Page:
Emma’s Maternity Story

Emma’s Maternity Story


My name’s Emma Sanders and I started my
journey with the team here at Leighton last January
brand when we had IVF treatment at the IVF clinic and we were ever so lucky because our treatment worked first time. So last September we found out that I
was pregnant and I was immediately transferred
into the Community Team. Everything was going really well up
until about 22 week scan when it became apparent that I had
raised blood pressure. I came into the hospital, into the Antenatal Clinic,
just for a routine check to hopefully find that my blood pressure had gone
down and unfortunately it became apparent that there were
also a number of other concerning issues. Harry, inside the womb, was struggling quite considerably.
He didn’t have sufficient liquor in which to grow. He was a third smaller than he
should have been and my placenta was disintegrating, so
those factors combined were making it very
difficult for Harry to continue to do well and prosper. In addition to that, my blood pressure
turned into pre-eclampsia and started creating all sorts
of havoc. The lady, the Midwife that actually broke the news to me, so to speak, on the Antenatal Clinic was absolutely
fantastic. She immediately picked up from the results that she had that there was
quite a number of issues and the Doctor and then the Consultant that explained everything to me were amazing, they really were. But it was apparent that I needed to stay in
hospital and was immediately transferred to the Ward and from that point onwards we remained in the care of all the team on the ward until Harry
was finally delivered. Initially it looked like I would have to deliver
within 48 hours which would have been just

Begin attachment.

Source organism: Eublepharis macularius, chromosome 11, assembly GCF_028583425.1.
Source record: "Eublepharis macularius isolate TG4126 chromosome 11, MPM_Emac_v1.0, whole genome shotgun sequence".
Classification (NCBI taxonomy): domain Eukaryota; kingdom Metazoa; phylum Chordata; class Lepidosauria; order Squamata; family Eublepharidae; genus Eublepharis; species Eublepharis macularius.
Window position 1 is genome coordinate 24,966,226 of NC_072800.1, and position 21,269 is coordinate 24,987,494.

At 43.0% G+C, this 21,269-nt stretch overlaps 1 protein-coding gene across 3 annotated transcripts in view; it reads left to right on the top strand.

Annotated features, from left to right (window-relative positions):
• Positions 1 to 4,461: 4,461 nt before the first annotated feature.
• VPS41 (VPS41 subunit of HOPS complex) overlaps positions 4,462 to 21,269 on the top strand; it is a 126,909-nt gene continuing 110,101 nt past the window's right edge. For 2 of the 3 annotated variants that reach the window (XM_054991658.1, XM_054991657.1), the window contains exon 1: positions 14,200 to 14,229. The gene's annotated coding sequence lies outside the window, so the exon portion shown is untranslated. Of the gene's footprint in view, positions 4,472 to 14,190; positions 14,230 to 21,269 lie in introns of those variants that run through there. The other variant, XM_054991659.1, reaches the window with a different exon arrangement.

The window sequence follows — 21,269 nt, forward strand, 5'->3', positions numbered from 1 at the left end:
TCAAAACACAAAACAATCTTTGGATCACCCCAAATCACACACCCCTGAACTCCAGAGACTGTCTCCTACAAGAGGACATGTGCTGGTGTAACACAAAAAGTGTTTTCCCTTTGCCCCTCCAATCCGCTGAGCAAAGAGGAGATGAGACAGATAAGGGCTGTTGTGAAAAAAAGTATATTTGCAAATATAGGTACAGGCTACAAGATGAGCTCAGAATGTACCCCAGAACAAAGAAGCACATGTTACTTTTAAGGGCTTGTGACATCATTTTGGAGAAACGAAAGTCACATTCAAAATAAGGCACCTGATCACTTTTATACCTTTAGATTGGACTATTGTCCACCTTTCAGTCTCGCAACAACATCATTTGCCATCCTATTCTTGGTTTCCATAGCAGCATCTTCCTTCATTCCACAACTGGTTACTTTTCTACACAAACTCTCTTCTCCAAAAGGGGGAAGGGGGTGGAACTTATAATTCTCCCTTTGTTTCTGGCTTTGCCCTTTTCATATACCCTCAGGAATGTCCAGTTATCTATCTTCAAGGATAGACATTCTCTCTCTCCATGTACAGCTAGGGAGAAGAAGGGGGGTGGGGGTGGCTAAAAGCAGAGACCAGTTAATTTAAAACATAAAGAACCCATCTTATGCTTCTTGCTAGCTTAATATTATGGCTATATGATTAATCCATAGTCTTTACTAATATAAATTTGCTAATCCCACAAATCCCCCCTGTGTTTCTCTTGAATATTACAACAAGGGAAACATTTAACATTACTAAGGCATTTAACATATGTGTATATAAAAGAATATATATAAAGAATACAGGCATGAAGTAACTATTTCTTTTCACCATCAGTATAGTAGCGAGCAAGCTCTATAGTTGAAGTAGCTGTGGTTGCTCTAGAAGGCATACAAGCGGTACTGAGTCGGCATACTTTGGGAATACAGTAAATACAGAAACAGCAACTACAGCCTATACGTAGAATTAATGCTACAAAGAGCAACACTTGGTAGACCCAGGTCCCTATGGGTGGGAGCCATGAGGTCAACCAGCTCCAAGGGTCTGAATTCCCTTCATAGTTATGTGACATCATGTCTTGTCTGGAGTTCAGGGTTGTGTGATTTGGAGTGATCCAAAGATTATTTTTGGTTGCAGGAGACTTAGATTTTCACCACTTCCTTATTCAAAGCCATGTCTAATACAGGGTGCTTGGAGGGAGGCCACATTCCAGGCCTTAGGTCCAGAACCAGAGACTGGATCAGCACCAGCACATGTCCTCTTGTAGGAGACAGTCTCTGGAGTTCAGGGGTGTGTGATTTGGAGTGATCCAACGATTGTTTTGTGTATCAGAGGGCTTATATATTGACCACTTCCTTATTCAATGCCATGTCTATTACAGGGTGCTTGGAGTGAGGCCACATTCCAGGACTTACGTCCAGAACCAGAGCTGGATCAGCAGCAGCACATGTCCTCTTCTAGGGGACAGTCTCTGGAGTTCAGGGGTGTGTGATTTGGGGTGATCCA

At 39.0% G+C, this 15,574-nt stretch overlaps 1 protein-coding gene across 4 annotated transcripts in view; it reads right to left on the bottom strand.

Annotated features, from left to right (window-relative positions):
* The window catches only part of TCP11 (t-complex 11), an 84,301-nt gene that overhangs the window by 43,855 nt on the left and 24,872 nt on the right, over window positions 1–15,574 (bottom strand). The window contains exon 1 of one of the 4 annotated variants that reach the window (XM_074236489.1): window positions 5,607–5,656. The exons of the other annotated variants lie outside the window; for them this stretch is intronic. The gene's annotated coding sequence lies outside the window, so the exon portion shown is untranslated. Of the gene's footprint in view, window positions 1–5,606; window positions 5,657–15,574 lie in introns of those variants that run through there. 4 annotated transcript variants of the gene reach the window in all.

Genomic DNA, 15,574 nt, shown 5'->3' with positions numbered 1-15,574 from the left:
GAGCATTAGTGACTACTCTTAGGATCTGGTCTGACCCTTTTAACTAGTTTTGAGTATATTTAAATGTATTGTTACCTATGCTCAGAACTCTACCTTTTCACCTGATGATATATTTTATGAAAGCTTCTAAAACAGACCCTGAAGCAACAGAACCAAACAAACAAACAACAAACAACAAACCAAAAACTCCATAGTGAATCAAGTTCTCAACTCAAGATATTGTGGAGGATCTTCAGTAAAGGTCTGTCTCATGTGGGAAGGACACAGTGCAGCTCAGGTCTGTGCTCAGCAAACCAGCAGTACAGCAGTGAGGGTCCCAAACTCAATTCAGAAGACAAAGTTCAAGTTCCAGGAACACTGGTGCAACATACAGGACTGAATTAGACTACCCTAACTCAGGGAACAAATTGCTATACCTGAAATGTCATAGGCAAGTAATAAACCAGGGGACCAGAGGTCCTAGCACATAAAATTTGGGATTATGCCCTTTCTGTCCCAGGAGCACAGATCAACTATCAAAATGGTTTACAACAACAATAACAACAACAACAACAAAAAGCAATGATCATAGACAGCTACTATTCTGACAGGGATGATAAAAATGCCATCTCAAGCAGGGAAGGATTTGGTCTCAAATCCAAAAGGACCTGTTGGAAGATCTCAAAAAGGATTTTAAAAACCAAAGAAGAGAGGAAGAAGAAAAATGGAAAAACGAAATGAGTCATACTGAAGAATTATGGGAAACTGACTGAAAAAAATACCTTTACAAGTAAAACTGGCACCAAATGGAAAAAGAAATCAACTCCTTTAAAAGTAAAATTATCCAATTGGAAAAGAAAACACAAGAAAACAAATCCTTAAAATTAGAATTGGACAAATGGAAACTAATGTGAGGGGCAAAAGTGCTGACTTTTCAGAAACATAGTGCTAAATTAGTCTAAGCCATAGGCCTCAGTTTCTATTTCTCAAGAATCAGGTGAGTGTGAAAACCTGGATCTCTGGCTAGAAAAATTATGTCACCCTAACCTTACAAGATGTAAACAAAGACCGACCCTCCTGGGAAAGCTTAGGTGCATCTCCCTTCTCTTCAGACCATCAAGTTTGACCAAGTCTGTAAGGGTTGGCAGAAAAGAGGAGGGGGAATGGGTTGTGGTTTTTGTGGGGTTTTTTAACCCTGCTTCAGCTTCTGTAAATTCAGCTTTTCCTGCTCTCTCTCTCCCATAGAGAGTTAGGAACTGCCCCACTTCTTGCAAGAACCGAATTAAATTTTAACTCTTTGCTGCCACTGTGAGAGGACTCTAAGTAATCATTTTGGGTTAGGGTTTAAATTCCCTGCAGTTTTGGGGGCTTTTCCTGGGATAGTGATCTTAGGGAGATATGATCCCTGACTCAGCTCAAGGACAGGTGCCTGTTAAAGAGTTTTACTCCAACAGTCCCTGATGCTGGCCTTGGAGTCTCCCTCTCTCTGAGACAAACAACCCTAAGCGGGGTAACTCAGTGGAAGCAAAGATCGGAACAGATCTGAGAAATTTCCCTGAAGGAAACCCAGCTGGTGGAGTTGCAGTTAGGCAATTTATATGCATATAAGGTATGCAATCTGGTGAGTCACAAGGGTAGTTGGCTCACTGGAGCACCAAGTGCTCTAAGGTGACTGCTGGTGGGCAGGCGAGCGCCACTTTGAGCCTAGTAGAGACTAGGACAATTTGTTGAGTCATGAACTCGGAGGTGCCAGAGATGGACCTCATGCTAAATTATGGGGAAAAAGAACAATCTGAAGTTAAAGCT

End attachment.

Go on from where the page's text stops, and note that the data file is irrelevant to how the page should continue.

catastrophic because at which point Harry was 26-and-a-half weeks. That said, I was scanned again the next day and they designed that, you know, with a bit of luck and good
fortune on our side we could probably make it over the weekend and reassess
the situation on Monday. The ladies on the Ward, so all the
Midwives, that were on the ward looking after me
were amazing, they really were amazing. My blood pressure was playing all sorts of
tricks and doing all sorts of odd things and they were really dealing with the
dynamics at my situation but importantly for me they were
managing Harry’s situation too, and were monitoring him
constantly. At one point I was being monitored every two hours to check the Harry’s heartbeat was
okay and then to compare with scans and what
have you and just the care and the way in which they
were able to explain what was happening and whether or not they were concerned or
whether or not they were more concerned than previously. They had a special way with them
and amazingly we managed to get Harry up to 29 weeks and he was delivered literally on the day of week 29. and that was purely down to, and due to the skill of, the
Midwives that were looking after both myself and Harry. They were not
only able to look after my condition and obviously monitor Harry’s carefully but
they also had the skill to be able to be supportive. I was a long time on
the Ward, I was three weeks before Harry was delivered and they were aware of the situation obviously, they were very aware of the fact
that we, my husband and I, were so incredibly concerned and their social skills as
well as their Midwifery skills really came to the fore and they
made us feel very relaxed and very confident in their ability and I can honestly say if it wasn’t for them and their skill
than Harry wouldn’t be here, no doubt about it. Harry just wouldn’t be here. My husband and I, we’re so incredibly grateful because Harry really is our dream and it’s thanks to them that he’s here safely. Once Harry was delivered he went straight into NICU (Neonatal Intensive Care Unit) and he ended up spending 110 days on NICU and during that period of time the Midwives that had been looking after me kept popping in to see him, to see if he
was okay and how he was doing, and again that was lovely because it was so nice to be able to say how well he was doing albeit, you know, it
was a long slow process but it was just another factor in their care We really can’t speak highly enough about the treatment that I’ve had and that Harry’s had and it’s impossible to be perfectly honest, it’s quite
impossible, to thank people properly when it really means so much and Harry is doing
so well now and it’s all thanks to everybody and the care and attention and professionalism of the people that
looked after him

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